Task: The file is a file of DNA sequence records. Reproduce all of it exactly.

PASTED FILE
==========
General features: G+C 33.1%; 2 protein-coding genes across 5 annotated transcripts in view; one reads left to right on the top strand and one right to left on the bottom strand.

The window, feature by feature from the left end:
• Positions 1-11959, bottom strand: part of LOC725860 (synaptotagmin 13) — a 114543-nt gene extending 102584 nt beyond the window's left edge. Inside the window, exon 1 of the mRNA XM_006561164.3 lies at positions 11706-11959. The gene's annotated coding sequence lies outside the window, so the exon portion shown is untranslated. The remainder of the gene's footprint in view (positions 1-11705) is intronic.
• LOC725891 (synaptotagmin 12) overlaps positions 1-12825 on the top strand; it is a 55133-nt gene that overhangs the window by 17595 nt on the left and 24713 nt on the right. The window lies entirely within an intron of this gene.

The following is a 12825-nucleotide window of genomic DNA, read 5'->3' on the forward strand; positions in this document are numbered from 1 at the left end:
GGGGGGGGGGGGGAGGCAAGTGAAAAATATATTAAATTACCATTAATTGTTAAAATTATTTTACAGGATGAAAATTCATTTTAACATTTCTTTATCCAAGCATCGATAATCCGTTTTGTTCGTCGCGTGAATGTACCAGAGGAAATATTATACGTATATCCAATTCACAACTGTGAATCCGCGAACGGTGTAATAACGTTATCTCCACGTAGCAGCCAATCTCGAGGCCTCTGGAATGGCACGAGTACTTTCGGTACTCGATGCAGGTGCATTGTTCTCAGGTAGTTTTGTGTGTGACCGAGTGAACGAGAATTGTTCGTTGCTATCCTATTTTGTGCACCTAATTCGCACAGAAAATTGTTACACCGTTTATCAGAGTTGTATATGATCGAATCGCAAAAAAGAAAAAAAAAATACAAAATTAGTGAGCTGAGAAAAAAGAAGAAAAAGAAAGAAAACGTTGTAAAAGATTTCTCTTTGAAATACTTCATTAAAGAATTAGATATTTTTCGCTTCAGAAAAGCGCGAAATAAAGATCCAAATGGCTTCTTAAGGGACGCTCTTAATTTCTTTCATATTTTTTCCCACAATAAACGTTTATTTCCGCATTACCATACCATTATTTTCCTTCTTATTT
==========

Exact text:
General features: G+C 33.1%; 2 protein-coding genes across 5 annotated transcripts in view; one reads left to right on the top strand and one right to left on the bottom strand.

The window, feature by feature from the left end:
• Positions 1-11959, bottom strand: part of LOC725860 (synaptotagmin 13) — a 114543-nt gene extending 102584 nt beyond the window's left edge. Inside the window, exon 1 of the mRNA XM_006561164.3 lies at positions 11706-11959. The gene's annotated coding sequence lies outside the window, so the exon portion shown is untranslated. The remainder of the gene's footprint in view (positions 1-11705) is intronic.
• LOC725891 (synaptotagmin 12) overlaps positions 1-12825 on the top strand; it is a 55133-nt gene that overhangs the window by 17595 nt on the left and 24713 nt on the right. The window lies entirely within an intron of this gene.

The following is a 12825-nucleotide window of genomic DNA, read 5'->3' on the forward strand; positions in this document are numbered from 1 at the left end:
GGGGGGGGGGGGGAGGCAAGTGAAAAATATATTAAATTACCATTAATTGTTAAAATTATTTTACAGGATGAAAATTCATTTTAACATTTCTTTATCCAAGCATCGATAATCCGTTTTGTTCGTCGCGTGAATGTACCAGAGGAAATATTATACGTATATCCAATTCACAACTGTGAATCCGCGAACGGTGTAATAACGTTATCTCCACGTAGCAGCCAATCTCGAGGCCTCTGGAATGGCACGAGTACTTTCGGTACTCGATGCAGGTGCATTGTTCTCAGGTAGTTTTGTGTGTGACCGAGTGAACGAGAATTGTTCGTTGCTATCCTATTTTGTGCACCTAATTCGCACAGAAAATTGTTACACCGTTTATCAGAGTTGTATATGATCGAATCGCAAAAAAGAAAAAAAAAATACAAAATTAGTGAGCTGAGAAAAAAGAAGAAAAAGAAAGAAAACGTTGTAAAAGATTTCTCTTTGAAATACTTCATTAAAGAATTAGATATTTTTCGCTTCAGAAAAGCGCGAAATAAAGATCCAAATGGCTTCTTAAGGGACGCTCTTAATTTCTTTCATATTTTTTCCCACAATAAACGTTTATTTCCGCATTACCATACCATTATTTTCCTTCTTATTT